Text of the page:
To provide spatial uniformity in light brightness, the present design may further include a spatial smoothing medium. A spatial smoothing medium may improve the spatial uniformity of the brightness of the frequency-converted light.
Embodiments previously presented do not employ, generate, or operate with a supercontinuum. Use and operation of an embodiment of the present design with supercontinuum aspects will now be discussed.
Narrowband light may be transformed into broadband light. A narrowband beam of light passing through certain media may undergo Raman scattering and four-wave mixing and exit the medium as a broadband beam known as a supercontinuum. Such a medium is considered a “spectral shifting medium” due to shifting the spectrum of the incoming light.
Different substances can serve as the spectral shifting medium. The spectral shifting medium may comprise a photonic crystal fiber, or a gas comprising one or more of the following elements: deuterium, xenon, krypton, argon, neon, helium, fluorine, and/or nitrogen. The spectral shifting medium could also be a plasma, crystal, polymer, or liquid, including but not limited to ethanol or ammonium hydroxide.
A supercontinuum may be created by pumping a laser to generate coherent light, amplifying the coherent light using one or more fiber laser amplifiers, and broadening the bandwidth of the coherent light to create a supercontinuum. Frequency converted light and non-frequency-converted light may also be broadened to create a supercontinuum, and multiple beams may be addressed. Mode locking may be employed in the single beam or multiple beam context.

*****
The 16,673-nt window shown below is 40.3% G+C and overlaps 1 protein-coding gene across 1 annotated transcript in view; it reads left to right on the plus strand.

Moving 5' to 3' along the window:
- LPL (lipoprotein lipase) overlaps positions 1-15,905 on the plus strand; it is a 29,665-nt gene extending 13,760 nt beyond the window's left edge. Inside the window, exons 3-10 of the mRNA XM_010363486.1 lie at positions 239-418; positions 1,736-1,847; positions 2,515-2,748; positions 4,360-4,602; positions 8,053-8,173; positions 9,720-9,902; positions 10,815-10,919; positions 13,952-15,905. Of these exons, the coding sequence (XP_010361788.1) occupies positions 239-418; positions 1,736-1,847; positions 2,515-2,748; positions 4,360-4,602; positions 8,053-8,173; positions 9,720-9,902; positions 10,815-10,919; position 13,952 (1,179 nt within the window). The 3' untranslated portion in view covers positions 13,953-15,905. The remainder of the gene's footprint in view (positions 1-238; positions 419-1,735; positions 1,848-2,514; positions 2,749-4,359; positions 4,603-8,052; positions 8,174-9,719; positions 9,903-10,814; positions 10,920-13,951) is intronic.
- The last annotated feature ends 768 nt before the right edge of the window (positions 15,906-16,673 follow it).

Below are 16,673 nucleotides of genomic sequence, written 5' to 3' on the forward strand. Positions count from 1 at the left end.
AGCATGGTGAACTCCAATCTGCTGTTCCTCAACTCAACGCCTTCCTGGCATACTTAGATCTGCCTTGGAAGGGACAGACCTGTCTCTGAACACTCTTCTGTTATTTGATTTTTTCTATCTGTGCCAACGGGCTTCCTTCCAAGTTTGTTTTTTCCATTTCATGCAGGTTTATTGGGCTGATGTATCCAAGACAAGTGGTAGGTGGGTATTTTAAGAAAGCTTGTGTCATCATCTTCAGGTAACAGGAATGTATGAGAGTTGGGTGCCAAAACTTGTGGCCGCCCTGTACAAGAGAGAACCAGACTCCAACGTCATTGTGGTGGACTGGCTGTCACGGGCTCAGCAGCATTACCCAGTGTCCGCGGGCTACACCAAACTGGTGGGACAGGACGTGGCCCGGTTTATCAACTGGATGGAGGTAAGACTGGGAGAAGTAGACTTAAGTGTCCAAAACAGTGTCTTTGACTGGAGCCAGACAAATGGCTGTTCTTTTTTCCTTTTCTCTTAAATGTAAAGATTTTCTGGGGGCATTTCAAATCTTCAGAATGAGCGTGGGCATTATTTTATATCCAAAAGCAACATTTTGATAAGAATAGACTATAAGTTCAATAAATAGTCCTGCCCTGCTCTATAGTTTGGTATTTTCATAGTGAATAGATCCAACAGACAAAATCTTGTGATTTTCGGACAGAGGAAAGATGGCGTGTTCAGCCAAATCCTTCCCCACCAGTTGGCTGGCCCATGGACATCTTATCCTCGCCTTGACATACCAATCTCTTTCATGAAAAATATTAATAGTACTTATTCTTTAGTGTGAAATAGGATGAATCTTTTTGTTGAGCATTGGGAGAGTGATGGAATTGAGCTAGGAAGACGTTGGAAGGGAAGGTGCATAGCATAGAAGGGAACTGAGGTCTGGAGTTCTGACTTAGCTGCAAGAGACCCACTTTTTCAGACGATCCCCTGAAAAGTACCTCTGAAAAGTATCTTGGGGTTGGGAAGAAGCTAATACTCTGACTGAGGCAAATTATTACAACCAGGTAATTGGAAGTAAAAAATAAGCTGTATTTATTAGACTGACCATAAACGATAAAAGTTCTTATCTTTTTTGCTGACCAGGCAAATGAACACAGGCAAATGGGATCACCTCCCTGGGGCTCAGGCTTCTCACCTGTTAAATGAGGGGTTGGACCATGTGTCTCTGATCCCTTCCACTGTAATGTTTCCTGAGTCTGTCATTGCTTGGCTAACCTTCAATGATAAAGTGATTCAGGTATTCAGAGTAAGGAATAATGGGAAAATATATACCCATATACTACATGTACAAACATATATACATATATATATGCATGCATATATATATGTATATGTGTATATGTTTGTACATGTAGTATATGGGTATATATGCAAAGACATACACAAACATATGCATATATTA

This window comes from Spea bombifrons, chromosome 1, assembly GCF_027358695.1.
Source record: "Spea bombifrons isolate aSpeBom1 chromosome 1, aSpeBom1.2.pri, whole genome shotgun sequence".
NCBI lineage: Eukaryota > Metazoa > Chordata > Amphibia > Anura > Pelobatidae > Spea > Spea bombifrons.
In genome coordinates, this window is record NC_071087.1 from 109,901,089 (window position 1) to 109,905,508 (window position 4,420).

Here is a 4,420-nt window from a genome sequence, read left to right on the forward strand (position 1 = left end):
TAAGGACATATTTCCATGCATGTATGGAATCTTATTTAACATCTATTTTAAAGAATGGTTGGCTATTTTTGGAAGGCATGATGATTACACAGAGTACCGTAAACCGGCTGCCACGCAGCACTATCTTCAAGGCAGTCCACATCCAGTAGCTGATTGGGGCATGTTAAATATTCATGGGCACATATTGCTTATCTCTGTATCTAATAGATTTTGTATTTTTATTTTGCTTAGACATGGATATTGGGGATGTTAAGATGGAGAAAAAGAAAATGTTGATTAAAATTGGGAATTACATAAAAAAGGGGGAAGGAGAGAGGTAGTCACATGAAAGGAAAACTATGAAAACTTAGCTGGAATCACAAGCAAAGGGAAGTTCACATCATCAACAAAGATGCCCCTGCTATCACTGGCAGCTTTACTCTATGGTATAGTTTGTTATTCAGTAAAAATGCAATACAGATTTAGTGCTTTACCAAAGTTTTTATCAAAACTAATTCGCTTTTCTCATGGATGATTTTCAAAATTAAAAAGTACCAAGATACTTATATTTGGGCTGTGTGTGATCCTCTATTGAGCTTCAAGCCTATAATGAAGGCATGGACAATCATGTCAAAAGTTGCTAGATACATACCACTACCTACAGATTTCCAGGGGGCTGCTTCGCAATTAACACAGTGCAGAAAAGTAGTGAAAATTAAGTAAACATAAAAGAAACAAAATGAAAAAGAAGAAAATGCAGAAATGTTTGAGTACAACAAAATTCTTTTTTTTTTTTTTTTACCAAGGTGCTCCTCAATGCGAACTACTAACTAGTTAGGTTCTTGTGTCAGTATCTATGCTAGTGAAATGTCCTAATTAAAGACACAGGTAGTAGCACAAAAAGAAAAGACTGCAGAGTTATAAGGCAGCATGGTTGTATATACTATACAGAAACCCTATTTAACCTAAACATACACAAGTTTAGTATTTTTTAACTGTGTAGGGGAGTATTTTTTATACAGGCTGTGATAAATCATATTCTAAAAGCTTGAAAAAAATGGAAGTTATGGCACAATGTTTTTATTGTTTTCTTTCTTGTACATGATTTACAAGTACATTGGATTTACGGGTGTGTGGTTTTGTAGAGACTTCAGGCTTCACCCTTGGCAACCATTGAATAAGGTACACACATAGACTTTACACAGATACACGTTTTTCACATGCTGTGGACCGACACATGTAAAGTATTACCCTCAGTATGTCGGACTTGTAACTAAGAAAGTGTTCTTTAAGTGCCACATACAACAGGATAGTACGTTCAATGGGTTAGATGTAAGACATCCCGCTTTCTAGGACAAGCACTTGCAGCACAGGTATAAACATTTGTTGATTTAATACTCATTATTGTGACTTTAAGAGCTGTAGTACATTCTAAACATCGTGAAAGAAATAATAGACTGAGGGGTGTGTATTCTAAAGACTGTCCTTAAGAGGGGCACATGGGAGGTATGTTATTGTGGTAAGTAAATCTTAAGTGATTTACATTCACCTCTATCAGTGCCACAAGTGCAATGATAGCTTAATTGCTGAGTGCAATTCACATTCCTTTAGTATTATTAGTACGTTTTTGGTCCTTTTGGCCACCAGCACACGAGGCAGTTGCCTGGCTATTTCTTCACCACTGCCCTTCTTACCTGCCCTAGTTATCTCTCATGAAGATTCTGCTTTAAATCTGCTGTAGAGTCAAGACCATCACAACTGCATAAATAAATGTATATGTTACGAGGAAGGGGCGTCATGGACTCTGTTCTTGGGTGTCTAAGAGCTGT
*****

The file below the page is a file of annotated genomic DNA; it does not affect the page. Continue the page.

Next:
The illumination subsystem of the present design may include both an illuminator and an image relay system for relaying the beam into the inspection system. As shown in
The image relay systems shown in
The embodiments disclosed herein may be employed in microscopes, photomask repair tools, telecommunication systems, medical diagnosis and treatment systems, and/or laboratory equipment for conducting experiments in the physical or biological sciences.
The design presented herein and the specific aspects illustrated are meant not to be limiting, but may include alternate components while still incorporating the teachings and benefits of the invention. While the invention has thus been described in connection with specific embodiments thereof, it will be understood that the invention is capable of further modifications. This application is intended to cover any variations, uses or adaptations of the invention following, in general, the principles of the invention, and including such departures from the present disclosure as come within known and customary practice within the art to which the invention pertains.
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|U.S. Classification||372/6, 372/10, 372/17, 372/18|
|Cooperative Classification||G02F1/37, H01S3/094007, H01S3/06791, H01S3/06737, H01S3/06754, G01N21/8806, H01S3/094019, H01S3/06741, G02F2001/354, G02F1/3534, G01N21/9501, H01S3/067, G03F1/84, G01N2021/95676|
|Feb 11, 2005||AS||Assignment|
Owner name: KLA-TENCOR TECHNOLOGIES CORPORATION, CALIFORNIA
Free format text: ASSIGNMENT OF ASSIGNORS INTEREST;ASSIGNORS:CHUANG, YUNG-HO;ARMSTRONG, J. JOSEPH;REEL/FRAME:016281/0270
Effective date: 20050209
|Oct 13, 2014||FPAY||Fee payment|
Year of fee payment: 4